The vast majority of IALs use the Latin script. Several sounds, e.g. /n/, /m/, /t/, /f/ are written with the same letter as in IPA.
Some consonant sounds found in several Latin-script IAL alphabets are not represented by an ISO 646 letter in IPA. Three have a single letter in IPA, one has a widespread alternative taken from ISO 646:
Four are affricates, each represented in IPA by two letters and a combining marker. They are often written decomposed:
That means that two sounds that are one character in IPA and are not ISO 646, also have no common alternative in ISO 646: ʃ, ʒ.
|ISO 639-3 code||Alphabet name||Non ISO 646 letters||Diacritics||Multigraphs||Sound, which in IPA is described by ISO 646 letter(s), is described by different letter(s)||Sound, which in IPA is described by non-ISO 646 letter(s), is described by different letter(s)|
|vol||Volapük||Yes (ꞛ, ꞝ, ꞟ)||Yes (ä, ö, ü)||No||Yes (x /ks/, z /ts~dz/)||Yes (c /tʃ~dʒ/, j /ʃ~ʒ/)|
|lfn||Lingua Franca Nova||No||No||No||Yes (c /k/)||Yes (j /ʒ/, x /ʃ/)|
|rmv||Romanova alphabet||No||No||No||Yes (c /k/)||Yes (j /ʃ/)|
|ina||Interlingua||No||No||Yes (ch /ʃ/ or /k/ or /tʃ/, qu /kw/ or /k/)||Yes (c /k/)||Yes (g /ʒ/, j /ʒ/)|
|ido||Ido||No||No||Yes (ch /tʃ/, qu /kw/, sh /ʃ/)||Yes (c /ts/, q /k/, x /ks/ or /ɡz/)||Yes (j /ʒ/, sh /ʃ/)|
|nov||Novial||No||No||Yes (ch /tʃ/, sh /ʃ/, y /j/)||Yes (q /k/, x /ks/)||Yes (j /ʒ/, sh /ʃ/)|
|igs||Interglossa||No||No||Yes (ph /f/, th /t/, ch /k/, rh /r/)||Yes (c /k/, q /k/, x /ks/, z /ts/)||No|
|avk||Kotava||No||No||No||Yes (y /j/)||Yes (c /ʃ/, j /ʒ/)|
|epo||Esperanto||No||Yes (ĉ, ĝ, ĥ, ĵ, ŝ, ŭ)||No||Yes (c /ts/)||No|
|–||Mundolinco||No||No||No||Yes (c /k/)||No|
|–||Glosa||No||No||Yes (sc /ʃ/)||Yes (q /kw/, x /ks/)||Yes (c /tʃ/, sc /ʃ/)|
|–||Sambahsa||No||No||Yes (ch /tʃ/, sch /ʃ/, and more)||Yes (y, as a semi-vowel /j/, x /ks, gz/ and more)||Yes (j /ʒ/, ch /tʃ/, sh /ʃ/, sh /ç/ and more)|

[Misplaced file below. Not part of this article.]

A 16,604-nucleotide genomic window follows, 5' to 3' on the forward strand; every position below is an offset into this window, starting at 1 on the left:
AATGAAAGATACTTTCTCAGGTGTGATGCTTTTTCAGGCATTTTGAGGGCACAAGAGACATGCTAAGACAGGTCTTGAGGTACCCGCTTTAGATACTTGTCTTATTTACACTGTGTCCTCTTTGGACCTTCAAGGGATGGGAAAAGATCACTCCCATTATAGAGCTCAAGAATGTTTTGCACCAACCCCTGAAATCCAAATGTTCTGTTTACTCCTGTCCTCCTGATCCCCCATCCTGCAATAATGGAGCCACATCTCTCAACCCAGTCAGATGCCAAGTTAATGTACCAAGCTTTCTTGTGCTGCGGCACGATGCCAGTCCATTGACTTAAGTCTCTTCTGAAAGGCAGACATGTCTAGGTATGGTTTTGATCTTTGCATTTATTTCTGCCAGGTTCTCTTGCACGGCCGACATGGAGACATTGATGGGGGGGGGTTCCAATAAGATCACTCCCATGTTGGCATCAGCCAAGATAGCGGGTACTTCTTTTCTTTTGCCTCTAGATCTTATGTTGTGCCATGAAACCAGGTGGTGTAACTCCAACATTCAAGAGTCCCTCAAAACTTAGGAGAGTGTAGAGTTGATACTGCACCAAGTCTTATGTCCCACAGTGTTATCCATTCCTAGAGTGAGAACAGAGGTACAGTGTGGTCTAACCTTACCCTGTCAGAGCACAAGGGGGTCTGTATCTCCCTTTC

|–||Idiom Neutral||No||No||Yes (sh /ʃ/)||Yes (y /j/)||Yes (c /tʃ/, j /ʒ/, sh /ʃ/)|
|–||Lingwa de planeta||No||No||Yes (ch /tʃ/, sh /ʃ/)||Yes (x /gz/, z /dz/)||Yes (c in ch /tʃ/, j /dʒ/)|
|–||Interslavic||No||Yes (č, ě, š, ž)||dž, but similar to or same as d+ž||Yes (c /ts/, y /i ~ ɪ/)||Yes (č /tʃ/, š /ʃ/, ž /ʒ/)|
|–||Uropi||Yes (ʒ /ʒ/)||No||No||No||Yes (c /ʃ/)|
The following classification of auxiliary languages was developed by Pierre Janton in 1993:
Some examples of the best known international auxiliary languages are shown below for comparative purposes, using the Lord's Prayer (a core Christian prayer, the translated text of which is regularly used for linguistic comparisons).
As a reference for comparison, one can find the Latin, English, French, and Spanish versions here:
|Latin version||English version (KJV)||French version||Spanish version|
Pater noster, qui es in cælis,
Our Father, who art in heaven,
Notre Père, qui es aux cieux,
Padre nuestro, que estás en los cielos,
|Esperanto version||Ido version||Idiom Neutral version||Novial version|
Patro Nia, kiu estas en la ĉielo,
Patro nia, qua esas en la cielo,
Nostr patr kel es in sieli!
Nusen Patre, kel es in siele,
|Latino sine flexione version||Interlingue version||Interlingua version||Lingua Franca Nova version|
Patre nostro, qui es in caelos,
Patre nor, qui es in li cieles,
Patre nostre, qui es in le celos,
Nosa Padre, ci es en la sielo,
|Volapük version||Glosa version||Kotava version||Toki Pona version|
O Fat obas, kel binol in süls,
Na patri in urani:
Minaf Gadik dan koe kelt til,
mama pi mi mute o,
As has been pointed out, the issue of an international language is not so much which, but how. Several approaches exist toward the eventual full expansion and consolidation of an international auxiliary language.